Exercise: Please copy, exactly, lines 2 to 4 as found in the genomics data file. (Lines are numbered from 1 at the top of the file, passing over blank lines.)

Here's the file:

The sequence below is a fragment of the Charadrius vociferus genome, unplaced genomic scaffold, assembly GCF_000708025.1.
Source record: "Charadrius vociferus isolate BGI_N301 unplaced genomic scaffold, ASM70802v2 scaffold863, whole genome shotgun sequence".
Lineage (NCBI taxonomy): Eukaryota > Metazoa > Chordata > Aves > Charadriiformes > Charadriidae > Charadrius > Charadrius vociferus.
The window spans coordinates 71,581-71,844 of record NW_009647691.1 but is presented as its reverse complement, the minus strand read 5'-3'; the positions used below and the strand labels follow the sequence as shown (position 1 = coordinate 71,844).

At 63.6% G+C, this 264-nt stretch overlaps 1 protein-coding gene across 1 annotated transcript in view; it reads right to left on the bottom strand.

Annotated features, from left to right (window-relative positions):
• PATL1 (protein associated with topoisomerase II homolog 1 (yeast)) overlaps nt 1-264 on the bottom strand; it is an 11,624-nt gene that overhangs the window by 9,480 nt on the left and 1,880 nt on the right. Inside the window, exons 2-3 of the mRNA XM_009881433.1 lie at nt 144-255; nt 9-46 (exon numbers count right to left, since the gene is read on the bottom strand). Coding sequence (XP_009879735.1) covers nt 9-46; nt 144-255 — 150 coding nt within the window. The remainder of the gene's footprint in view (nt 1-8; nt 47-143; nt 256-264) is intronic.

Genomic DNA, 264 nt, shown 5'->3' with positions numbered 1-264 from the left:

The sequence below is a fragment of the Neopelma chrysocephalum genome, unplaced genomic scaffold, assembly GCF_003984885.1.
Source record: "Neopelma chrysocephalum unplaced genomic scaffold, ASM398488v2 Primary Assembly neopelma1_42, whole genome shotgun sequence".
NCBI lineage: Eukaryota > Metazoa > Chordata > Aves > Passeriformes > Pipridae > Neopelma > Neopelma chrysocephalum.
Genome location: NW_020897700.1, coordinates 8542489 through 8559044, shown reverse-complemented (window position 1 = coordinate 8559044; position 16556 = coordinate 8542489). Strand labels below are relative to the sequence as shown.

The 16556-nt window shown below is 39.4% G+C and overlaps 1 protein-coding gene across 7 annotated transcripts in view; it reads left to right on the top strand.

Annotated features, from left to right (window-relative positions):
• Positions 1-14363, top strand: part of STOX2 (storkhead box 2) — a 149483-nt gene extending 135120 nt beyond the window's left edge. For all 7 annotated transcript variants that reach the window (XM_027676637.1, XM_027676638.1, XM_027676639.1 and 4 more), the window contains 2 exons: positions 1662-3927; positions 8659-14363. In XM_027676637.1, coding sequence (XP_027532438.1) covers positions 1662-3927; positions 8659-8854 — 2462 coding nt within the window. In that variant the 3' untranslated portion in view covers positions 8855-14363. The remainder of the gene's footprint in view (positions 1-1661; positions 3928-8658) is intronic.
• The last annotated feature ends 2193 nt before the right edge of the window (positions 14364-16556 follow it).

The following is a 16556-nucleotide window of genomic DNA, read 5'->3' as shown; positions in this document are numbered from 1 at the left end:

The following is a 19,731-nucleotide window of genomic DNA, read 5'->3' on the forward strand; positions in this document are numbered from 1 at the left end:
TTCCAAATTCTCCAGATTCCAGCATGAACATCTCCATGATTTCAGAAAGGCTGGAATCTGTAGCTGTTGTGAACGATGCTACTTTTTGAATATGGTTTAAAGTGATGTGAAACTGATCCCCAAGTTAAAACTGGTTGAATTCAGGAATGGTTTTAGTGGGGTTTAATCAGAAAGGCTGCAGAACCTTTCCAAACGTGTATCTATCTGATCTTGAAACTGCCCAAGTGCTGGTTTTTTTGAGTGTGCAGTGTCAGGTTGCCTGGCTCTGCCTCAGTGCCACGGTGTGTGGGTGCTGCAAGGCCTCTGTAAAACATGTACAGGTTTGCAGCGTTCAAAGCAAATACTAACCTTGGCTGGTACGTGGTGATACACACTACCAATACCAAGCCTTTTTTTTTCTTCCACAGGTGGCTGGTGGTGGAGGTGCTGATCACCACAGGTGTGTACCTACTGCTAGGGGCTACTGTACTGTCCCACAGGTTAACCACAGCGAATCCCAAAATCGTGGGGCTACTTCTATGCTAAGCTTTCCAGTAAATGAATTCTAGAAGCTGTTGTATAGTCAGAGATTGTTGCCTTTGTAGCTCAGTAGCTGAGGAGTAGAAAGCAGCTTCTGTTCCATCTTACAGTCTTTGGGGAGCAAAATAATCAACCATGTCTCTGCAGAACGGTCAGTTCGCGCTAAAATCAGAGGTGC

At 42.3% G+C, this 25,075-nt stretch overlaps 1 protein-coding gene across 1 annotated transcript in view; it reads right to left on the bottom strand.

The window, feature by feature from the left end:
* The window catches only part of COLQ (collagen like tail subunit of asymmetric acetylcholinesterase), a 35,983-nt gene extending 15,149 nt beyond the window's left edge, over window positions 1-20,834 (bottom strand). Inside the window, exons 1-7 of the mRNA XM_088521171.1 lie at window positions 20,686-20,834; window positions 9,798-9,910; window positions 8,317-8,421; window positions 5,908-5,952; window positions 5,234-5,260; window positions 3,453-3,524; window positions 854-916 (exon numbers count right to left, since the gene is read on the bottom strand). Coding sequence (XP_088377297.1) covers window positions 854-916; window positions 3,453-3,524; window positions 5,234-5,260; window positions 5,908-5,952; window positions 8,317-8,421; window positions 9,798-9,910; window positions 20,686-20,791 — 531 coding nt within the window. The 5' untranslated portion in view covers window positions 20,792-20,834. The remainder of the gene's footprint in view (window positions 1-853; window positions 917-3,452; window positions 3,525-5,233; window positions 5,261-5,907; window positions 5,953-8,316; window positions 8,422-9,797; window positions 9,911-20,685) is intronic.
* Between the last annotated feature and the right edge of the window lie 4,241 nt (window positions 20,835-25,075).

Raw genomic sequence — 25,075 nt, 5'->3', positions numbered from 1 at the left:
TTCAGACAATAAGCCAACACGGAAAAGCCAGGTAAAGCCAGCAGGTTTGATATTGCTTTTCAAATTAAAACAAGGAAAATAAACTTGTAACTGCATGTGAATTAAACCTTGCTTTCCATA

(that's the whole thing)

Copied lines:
Source record: "Charadrius vociferus isolate BGI_N301 unplaced genomic scaffold, ASM70802v2 scaffold863, whole genome shotgun sequence".
Lineage (NCBI taxonomy): Eukaryota > Metazoa > Chordata > Aves > Charadriiformes > Charadriidae > Charadrius > Charadrius vociferus.
The window spans coordinates 71,581-71,844 of record NW_009647691.1 but is presented as its reverse complement, the minus strand read 5'-3'; the positions used below and the strand labels follow the sequence as shown (position 1 = coordinate 71,844).